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Achievements

English professor John Biguenet was honored with the top literary award in the state—the Louisiana Writer Award. The award recognizes his many contributions to the state’s literary landscape as a novelist, short story writer, playwright, poet, columnist, translator and essayist.

English professors, Mark Yakich and Chris Schaberg's collaboration 'Checking In/Checking Out' wins an award for its innovative reversible book cover. Professor of Graphic Design, Nancy Bernardo, designed the cover.

Guns, Grenades, and Grunts: First-Person Shooter Games, the first genre study of first-person videogames, concludes with an essay by Loyola University New Orleans assistant professor Timothy Welsh, Ph.D.

Loyola University New Orleans assistant professor Timothy Welsh, Ph.D. has been quoted in two articles on the topic of "contemplative gaming."

English alumna, Tami Hotard ’93, recently published Big Charity: Paralysis at Charity Hospital and the Seduction of Confinement, available at www.amazon.com.

Dr. Chris Schaberg was recently interviewed about his book 'The Textual Life of Airports' on the Wisconsin Public Radio/Public Radio International show "To the best of our Knowledge" (http://www.ttbook.org).

Dr. Trimiko Melancon, an assistant professor of English and faculty in African and African American Studies, has been awarded a prestigious 2012 Woodrow Wilson National Fellowship Foundation Career Enhancement Fellowship.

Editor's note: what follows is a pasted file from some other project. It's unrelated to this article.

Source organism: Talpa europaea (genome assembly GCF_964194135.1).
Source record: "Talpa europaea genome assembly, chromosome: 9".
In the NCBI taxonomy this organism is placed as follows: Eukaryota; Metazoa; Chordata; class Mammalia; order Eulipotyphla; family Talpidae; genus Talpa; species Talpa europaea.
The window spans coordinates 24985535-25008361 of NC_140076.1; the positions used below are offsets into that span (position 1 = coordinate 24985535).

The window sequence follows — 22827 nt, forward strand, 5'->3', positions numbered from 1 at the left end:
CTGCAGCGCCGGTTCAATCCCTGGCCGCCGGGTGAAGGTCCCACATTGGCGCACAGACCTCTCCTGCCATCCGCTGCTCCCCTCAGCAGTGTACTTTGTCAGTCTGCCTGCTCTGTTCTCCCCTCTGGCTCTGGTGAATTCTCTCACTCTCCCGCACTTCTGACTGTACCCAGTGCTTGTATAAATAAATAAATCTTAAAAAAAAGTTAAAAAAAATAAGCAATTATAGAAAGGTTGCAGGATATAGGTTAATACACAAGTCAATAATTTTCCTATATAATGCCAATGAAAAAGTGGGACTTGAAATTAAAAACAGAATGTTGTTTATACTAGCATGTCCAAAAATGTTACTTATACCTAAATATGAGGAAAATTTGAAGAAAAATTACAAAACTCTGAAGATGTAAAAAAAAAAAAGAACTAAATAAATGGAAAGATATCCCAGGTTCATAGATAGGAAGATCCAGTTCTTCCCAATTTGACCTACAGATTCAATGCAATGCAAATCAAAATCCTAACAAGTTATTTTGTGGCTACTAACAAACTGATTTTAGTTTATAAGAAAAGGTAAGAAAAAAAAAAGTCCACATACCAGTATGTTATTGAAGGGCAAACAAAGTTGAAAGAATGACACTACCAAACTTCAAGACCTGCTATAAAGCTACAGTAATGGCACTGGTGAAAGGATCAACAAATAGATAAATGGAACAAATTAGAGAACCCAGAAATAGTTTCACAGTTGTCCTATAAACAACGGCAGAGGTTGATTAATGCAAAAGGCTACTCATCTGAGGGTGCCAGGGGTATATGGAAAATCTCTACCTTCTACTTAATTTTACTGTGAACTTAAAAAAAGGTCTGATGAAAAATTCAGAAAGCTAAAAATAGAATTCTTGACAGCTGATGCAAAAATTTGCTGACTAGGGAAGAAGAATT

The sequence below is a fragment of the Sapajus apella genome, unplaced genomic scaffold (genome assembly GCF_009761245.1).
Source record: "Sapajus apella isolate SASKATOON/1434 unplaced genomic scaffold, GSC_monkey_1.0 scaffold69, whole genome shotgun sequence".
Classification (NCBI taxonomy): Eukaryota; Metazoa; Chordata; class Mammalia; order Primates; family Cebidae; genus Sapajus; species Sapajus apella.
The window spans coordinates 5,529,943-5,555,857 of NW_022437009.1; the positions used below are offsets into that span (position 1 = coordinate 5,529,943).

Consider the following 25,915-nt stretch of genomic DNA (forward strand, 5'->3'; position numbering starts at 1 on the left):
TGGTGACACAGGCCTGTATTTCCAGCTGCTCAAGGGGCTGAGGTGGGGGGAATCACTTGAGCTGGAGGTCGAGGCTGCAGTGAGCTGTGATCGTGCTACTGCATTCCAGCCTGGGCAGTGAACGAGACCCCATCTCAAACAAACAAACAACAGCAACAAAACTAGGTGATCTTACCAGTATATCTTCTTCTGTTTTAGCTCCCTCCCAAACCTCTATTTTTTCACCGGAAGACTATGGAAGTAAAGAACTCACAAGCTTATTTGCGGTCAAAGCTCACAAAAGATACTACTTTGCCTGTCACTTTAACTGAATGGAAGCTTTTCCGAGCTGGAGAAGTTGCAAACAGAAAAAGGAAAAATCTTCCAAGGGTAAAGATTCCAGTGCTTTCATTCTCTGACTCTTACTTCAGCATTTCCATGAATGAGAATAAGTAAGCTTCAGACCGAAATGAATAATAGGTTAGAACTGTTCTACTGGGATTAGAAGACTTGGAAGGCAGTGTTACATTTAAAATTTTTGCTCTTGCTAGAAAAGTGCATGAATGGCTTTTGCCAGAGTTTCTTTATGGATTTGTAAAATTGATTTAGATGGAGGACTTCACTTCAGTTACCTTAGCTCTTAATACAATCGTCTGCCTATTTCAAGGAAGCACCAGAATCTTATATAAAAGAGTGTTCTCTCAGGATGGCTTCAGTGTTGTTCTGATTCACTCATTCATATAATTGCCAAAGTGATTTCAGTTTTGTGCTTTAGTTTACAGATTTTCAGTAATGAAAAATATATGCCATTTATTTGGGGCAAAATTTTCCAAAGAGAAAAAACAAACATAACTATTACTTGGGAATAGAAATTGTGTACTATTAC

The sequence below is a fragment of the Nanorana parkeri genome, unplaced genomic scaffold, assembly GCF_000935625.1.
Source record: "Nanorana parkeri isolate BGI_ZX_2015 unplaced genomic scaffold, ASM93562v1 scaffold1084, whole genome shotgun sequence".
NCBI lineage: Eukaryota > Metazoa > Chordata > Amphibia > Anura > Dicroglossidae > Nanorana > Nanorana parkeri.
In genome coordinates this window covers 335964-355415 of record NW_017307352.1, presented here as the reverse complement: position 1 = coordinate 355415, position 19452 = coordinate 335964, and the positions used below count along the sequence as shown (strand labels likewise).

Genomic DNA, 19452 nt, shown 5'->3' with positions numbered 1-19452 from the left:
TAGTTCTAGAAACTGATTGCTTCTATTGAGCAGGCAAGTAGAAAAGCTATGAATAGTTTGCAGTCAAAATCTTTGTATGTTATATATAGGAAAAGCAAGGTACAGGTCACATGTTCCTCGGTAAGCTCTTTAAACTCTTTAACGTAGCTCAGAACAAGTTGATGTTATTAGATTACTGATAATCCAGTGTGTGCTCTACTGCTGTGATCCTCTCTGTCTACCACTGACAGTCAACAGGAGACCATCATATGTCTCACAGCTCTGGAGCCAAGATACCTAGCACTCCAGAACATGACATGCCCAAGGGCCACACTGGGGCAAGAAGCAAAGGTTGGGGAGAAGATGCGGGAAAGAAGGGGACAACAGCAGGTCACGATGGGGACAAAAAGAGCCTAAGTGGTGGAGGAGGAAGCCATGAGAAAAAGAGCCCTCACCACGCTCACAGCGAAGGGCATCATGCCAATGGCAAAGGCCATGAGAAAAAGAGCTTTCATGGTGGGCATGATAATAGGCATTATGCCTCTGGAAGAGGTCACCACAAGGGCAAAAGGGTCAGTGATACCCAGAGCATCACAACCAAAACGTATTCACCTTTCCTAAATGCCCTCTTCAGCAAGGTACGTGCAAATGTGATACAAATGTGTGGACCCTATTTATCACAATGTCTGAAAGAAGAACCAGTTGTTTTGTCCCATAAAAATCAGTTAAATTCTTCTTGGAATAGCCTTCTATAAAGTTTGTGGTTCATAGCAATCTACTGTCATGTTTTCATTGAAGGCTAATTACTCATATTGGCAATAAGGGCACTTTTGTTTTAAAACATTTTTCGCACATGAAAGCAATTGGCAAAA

Dr. Kate Adams published a new book: "Seeing the American Woman 1880-1920: The Social Impact of the Visual Media Explosion" with McFarland Press. Co-authors are Michael Keen and Jennifer Koella.

Dr. Egejuru has been a faculty member of the English Department at Loyola since 1988. Not retired and still teaching part-time, she spends most of her time researching and documenting African Oral Tradition.

English alumni, Bob Cowser, Jr.'s most recent book GREEN FIELDS: Crime, Punishment, and a Boyhood Between, about the 1979 murder of one of his grade school classmates and the execution of her killer in 2000, won "Best Memoir 2010" from the Adirondack Center for Writers.

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